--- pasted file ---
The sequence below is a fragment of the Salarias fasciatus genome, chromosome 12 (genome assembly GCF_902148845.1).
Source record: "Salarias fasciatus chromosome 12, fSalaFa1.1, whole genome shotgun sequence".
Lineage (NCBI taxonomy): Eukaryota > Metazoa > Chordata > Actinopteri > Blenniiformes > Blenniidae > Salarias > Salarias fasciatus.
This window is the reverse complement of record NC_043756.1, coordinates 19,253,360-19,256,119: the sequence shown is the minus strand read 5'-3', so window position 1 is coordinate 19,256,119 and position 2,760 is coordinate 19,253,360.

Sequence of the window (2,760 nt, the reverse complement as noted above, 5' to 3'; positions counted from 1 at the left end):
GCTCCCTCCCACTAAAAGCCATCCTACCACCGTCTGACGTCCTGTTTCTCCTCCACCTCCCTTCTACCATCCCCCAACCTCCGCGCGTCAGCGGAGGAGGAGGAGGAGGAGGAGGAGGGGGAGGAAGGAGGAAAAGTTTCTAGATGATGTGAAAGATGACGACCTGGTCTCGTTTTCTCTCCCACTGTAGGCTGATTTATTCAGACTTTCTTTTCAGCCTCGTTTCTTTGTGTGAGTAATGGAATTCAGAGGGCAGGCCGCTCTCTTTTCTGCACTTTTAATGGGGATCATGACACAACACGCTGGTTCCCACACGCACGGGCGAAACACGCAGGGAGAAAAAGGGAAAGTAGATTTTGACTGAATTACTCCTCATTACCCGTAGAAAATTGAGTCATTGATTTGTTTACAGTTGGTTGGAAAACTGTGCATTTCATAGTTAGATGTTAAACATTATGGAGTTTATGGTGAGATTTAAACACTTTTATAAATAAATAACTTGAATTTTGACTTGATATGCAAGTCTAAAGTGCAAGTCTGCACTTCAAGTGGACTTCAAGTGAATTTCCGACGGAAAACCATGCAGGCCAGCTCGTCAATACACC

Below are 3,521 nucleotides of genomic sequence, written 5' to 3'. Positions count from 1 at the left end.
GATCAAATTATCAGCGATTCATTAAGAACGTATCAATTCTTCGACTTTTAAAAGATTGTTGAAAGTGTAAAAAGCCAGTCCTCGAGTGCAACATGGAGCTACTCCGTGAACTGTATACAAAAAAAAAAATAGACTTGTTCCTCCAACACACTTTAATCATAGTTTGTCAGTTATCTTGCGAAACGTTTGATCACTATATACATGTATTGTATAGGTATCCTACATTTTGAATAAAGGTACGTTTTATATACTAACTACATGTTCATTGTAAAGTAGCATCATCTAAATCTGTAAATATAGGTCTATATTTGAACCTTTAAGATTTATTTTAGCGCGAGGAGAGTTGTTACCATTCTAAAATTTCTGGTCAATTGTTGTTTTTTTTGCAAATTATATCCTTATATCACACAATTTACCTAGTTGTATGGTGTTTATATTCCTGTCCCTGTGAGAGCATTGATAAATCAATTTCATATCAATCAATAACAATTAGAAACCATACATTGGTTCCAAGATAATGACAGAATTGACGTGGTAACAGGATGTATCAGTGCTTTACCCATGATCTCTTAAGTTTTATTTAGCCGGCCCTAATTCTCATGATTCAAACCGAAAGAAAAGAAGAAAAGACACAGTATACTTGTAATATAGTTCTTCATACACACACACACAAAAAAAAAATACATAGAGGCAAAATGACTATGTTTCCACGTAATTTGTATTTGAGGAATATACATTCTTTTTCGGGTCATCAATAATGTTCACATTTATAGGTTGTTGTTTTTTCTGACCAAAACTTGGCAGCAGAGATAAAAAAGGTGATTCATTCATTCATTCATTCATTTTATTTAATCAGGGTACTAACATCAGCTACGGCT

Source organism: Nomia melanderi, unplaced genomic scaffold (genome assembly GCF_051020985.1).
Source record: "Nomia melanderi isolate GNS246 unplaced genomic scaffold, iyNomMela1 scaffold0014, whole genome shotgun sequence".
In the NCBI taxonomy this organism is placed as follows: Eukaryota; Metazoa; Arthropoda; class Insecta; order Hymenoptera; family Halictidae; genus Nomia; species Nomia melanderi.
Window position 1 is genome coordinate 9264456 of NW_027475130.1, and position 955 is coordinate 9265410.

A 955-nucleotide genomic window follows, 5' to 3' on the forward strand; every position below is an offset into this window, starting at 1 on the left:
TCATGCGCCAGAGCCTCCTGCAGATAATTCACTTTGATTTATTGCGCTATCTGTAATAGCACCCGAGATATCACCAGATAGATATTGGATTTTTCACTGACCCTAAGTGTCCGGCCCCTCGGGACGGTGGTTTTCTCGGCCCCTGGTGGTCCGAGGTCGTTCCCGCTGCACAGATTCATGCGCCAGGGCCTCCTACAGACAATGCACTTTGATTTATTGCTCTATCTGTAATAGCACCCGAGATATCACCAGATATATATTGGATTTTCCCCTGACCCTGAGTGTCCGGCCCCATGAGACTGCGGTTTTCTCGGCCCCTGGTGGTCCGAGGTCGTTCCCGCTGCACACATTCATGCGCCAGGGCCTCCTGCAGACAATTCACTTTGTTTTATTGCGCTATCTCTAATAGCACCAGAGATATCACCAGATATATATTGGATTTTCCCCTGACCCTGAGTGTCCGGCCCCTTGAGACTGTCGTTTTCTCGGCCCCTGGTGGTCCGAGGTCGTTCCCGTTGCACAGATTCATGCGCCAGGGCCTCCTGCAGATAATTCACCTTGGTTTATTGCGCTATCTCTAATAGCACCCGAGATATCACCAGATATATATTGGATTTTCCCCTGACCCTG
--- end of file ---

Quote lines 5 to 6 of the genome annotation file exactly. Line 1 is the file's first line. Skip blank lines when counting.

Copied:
Sequence of the window (2,760 nt, the reverse complement as noted above, 5' to 3'; positions counted from 1 at the left end):
GCTCCCTCCCACTAAAAGCCATCCTACCACCGTCTGACGTCCTGTTTCTCCTCCACCTCCCTTCTACCATCCCCCAACCTCCGCGCGTCAGCGGAGGAGGAGGAGGAGGAGGAGGAGGGGGAGGAAGGAGGAAAAGTTTCTAGATGATGTGAAAGATGACGACCTGGTCTCGTTTTCTCTCCCACTGTAGGCTGATTTATTCAGACTTTCTTTTCAGCCTCGTTTCTTTGTGTGAGTAATGGAATTCAGAGGGCAGGCCGCTCTCTTTTCTGCACTTTTAATGGGGATCATGACACAACACGCTGGTTCCCACACGCACGGGCGAAACACGCAGGGAGAAAAAGGGAAAGTAGATTTTGACTGAATTACTCCTCATTACCCGTAGAAAATTGAGTCATTGATTTGTTTACAGTTGGTTGGAAAACTGTGCATTTCATAGTTAGATGTTAAACATTATGGAGTTTATGGTGAGATTTAAACACTTTTATAAATAAATAACTTGAATTTTGACTTGATATGCAAGTCTAAAGTGCAAGTCTGCACTTCAAGTGGACTTCAAGTGAATTTCCGACGGAAAACCATGCAGGCCAGCTCGTCAATACACC